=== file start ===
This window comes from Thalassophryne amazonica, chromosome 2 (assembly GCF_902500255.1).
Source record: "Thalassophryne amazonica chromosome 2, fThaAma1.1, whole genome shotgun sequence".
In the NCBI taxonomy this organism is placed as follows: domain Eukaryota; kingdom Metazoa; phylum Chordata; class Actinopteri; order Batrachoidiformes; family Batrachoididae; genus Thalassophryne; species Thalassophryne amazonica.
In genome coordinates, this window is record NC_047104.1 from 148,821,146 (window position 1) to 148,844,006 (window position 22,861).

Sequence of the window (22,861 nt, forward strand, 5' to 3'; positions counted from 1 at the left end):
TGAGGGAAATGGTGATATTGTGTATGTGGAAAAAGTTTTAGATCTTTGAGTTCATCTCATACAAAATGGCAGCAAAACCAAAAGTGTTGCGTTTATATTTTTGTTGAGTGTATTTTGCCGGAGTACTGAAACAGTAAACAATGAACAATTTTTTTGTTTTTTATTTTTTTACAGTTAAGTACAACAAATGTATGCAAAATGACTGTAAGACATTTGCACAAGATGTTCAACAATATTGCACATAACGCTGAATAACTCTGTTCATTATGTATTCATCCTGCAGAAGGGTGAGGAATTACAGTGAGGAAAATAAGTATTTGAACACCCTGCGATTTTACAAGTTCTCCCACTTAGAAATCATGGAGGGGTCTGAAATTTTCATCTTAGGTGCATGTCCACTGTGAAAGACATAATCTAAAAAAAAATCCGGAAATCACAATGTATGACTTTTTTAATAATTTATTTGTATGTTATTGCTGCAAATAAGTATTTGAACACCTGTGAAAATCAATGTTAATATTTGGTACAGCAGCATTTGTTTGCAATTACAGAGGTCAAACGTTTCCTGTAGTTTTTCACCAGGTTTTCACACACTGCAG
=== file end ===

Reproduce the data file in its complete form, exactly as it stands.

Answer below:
This window comes from Thalassophryne amazonica, chromosome 2 (assembly GCF_902500255.1).
Source record: "Thalassophryne amazonica chromosome 2, fThaAma1.1, whole genome shotgun sequence".
In the NCBI taxonomy this organism is placed as follows: domain Eukaryota; kingdom Metazoa; phylum Chordata; class Actinopteri; order Batrachoidiformes; family Batrachoididae; genus Thalassophryne; species Thalassophryne amazonica.
In genome coordinates, this window is record NC_047104.1 from 148,821,146 (window position 1) to 148,844,006 (window position 22,861).

Sequence of the window (22,861 nt, forward strand, 5' to 3'; positions counted from 1 at the left end):
TGAGGGAAATGGTGATATTGTGTATGTGGAAAAAGTTTTAGATCTTTGAGTTCATCTCATACAAAATGGCAGCAAAACCAAAAGTGTTGCGTTTATATTTTTGTTGAGTGTATTTTGCCGGAGTACTGAAACAGTAAACAATGAACAATTTTTTTGTTTTTTATTTTTTTACAGTTAAGTACAACAAATGTATGCAAAATGACTGTAAGACATTTGCACAAGATGTTCAACAATATTGCACATAACGCTGAATAACTCTGTTCATTATGTATTCATCCTGCAGAAGGGTGAGGAATTACAGTGAGGAAAATAAGTATTTGAACACCCTGCGATTTTACAAGTTCTCCCACTTAGAAATCATGGAGGGGTCTGAAATTTTCATCTTAGGTGCATGTCCACTGTGAAAGACATAATCTAAAAAAAAATCCGGAAATCACAATGTATGACTTTTTTAATAATTTATTTGTATGTTATTGCTGCAAATAAGTATTTGAACACCTGTGAAAATCAATGTTAATATTTGGTACAGCAGCATTTGTTTGCAATTACAGAGGTCAAACGTTTCCTGTAGTTTTTCACCAGGTTTTCACACACTGCAG